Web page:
Now let’s look at 12 ÷ 2/5. Again, we can split 12 cans into 2/5 groups and count the number of cans (confusing!) OR we can split 12 cans into groups of size 2/5 cans, then count the number of groups (maybe confusing, but more doable). First we make our groups of size 2/5 by pouring each soda into 5 glasses, then combining two glasses together. For the first step, we wind up with 12 x 5 = 60 glasses. Once we combine, we are left with 30 glasses. This is 30 groups of a 2/5 soda can each, so 12 ÷ 2/5 = 30. Notice this could be modeled by multiplying by 5, then dividing by 2, which is 12 x 5/2. Neat!

4)   Place these numbers in order of largest to smallest: .00156, 1/60, .0015, .001, .002

1/60, .002, .00156, .0015, .001

Trivial check for place value understanding. Would be more interesting with 1/600 as the second option, which would make it the same order of magnitude as the others.
[.002, 1/600, .00156, .0015, .001]

5)   “Multiplication is just repeated addition.” Explain why this statement is false, giving examples.

Multiplying by whole numbers works as repeated addition, but how do you explain multiplying by 1/4? Multiplication is better understood as stretching, scaling, or intensifying. Keith Devlin gave a great example of a volume knob. Twisting the knob cannot be described as repeated addition, but is a clear example of a multiplicative relationship.

This often causes misconceptions when teacher talk about multiplying by 1 as well. “Now, multiplying 6 by 3 is adding 6 to itself 3 times,” says the teacher, and the poor student sees 6 x 1 on a later problem and writes “6 + 6” for 6 added to itself once. It’s much better to talk about something of length 6 stretched to 3 times its length, so that students more easily recognize 6 x 1 as an object “stretched” to its full length, 6 x 5/4 as something stretched to be 25% longer than its original length, and 6 x 2/3 as something shrunk to 2/3 of its original length.

Repeated addition can be modeled by multiplication, but multiplication is not confined to repeated addition, as examples using rational values quickly demonstrate.

6)   A catering company rents out tables for big parties. 8 people can sit around a table. A school is giving a party for parents, siblings, students and teachers. The guest list totals 243. How many tables should the school rent?

Did students learn how to round in a context? Or do they see 30.375 and round that to 30, every time? You need an extra table to seat the 3-person “overflow.” (My favorite student response to a question like this is — “You only need 30, because there’s no such thing as .375 of a person.” What’s that misconception?)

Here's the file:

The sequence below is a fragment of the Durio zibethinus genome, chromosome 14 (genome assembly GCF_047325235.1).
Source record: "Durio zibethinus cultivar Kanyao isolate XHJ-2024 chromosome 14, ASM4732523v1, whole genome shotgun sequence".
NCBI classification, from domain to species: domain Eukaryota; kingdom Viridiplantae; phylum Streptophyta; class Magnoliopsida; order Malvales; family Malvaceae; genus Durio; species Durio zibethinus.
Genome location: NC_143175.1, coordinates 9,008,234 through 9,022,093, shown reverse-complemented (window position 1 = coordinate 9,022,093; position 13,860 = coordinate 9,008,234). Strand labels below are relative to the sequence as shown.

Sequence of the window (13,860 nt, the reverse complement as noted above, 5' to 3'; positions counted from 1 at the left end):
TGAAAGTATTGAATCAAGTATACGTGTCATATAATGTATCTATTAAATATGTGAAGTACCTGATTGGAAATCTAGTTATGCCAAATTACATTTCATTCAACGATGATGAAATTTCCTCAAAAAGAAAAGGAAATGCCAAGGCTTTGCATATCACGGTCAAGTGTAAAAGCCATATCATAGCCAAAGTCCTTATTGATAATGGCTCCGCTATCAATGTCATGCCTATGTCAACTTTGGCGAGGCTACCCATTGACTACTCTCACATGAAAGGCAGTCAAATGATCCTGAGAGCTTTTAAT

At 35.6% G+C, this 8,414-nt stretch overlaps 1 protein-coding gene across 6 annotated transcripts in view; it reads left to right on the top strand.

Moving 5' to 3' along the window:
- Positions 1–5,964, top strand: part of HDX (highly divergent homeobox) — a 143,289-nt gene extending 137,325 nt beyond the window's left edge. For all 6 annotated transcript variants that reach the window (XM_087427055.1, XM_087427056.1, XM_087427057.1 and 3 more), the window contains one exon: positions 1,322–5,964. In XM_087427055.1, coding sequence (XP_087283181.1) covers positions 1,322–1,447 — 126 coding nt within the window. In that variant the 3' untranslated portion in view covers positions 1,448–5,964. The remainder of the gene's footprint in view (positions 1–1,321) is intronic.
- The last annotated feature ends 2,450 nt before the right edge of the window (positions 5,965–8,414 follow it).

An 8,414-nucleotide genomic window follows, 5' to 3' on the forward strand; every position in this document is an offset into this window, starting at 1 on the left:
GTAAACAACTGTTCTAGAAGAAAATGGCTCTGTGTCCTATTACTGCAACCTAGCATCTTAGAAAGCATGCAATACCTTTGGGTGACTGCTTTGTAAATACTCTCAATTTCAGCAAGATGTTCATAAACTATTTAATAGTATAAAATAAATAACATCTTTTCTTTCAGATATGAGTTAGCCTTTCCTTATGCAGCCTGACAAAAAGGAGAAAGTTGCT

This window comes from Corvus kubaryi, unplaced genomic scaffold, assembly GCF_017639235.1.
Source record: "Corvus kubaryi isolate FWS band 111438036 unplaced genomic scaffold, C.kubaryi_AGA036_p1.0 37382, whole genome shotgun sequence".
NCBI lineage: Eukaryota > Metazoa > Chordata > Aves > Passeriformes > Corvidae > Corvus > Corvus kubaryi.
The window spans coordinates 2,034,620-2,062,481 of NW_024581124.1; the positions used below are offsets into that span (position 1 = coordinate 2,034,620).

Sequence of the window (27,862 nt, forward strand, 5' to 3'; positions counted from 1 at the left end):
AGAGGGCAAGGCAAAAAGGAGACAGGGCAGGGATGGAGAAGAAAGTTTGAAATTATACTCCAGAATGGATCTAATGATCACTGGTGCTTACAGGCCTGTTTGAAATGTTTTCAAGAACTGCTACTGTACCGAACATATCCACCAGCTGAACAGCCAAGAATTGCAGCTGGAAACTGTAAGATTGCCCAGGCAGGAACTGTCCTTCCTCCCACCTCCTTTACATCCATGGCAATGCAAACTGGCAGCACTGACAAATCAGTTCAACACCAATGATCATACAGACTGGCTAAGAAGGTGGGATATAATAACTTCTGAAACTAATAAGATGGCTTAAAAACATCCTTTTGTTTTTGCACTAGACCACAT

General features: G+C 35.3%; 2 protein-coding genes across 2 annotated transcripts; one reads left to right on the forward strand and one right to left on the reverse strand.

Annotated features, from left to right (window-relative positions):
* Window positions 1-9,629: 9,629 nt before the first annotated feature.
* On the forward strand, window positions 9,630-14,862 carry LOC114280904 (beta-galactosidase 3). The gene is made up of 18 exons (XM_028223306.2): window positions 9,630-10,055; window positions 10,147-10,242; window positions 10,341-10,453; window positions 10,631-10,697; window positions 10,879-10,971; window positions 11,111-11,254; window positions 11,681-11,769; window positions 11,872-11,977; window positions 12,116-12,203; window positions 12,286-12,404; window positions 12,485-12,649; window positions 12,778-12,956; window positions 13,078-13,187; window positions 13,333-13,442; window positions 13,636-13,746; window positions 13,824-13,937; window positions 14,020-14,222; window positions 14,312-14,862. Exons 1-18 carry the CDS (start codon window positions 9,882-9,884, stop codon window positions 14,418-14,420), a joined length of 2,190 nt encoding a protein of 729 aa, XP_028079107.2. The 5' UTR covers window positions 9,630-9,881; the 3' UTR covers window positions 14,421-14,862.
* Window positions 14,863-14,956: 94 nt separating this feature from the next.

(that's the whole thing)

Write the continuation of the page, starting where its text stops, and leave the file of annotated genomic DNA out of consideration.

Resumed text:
7)   Most teachers assign final grades by using the mathematical mean (the “average”) to determine them. Give at least 2 reasons why the mean may not be the best measure of achievement by explaining what the mean hides.

SBGers should own this question. Here are my two reasons.
1) Mean is sensitive to outliers (mostly, zeroes).

Assume a classroom where every grade has equal weight. Here are two sets of grades:

Student A: 100, 100, 100,  0,  100
Student B:  81,  80,   80,  80,  80

Student B has a higher grade than Student A. Do you think Student B has more mastery of the material? Do you think Student B is better prepared for the next math course?

Kids fail classes all the time due to compliance rather than competence, because it’s easier to give a 0 than track the student down and find out what they really know.

2) Mean is NOT sensitive to time.

Another set of grades, in sequence:
Student A: 25, 25, 50, 100, 100
Student B: 100, 100, 50, 25, 25

Same questions: Who has better mastery? Who will be better prepared for the next course?

Using a simple mean has a disparate impact on students who start “lower” than other students. Even if they do everything right and learn the material as well as anyone else, those low early grades will drag them down. Student A and Student B have the same grade, yet Student A seems like a star student and a great improvement story, while Student B is in a total tailspin. Thanks, mean!

8)   Construct a mathematical equation that describes the mathematical relationship between feet and yards. HINT: all you need as parts of the equation are F, Y, =, and 3.

F = 3Y, but dear lord this is SO HARD if you try to jump straight to the equation without thinking. Yet another nod to the CME project for having a process that starts with numerical “guesses” that are then refined and generalized.

9)   As you know, PEMDAS is shorthand for the order of operations for evaluating complex expressions (Parentheses, then Exponents, etc.). The order of operations is a convention. X(A + B) = XA + XB is the distributive property. It is a law. What is the difference between a convention and a law, then? Give another example of each.

Conventions are how we doing things that are largely irrelevant to the core of our mathematical system. Laws are important basic properties of our number system which have far-reaching ramifications if changed.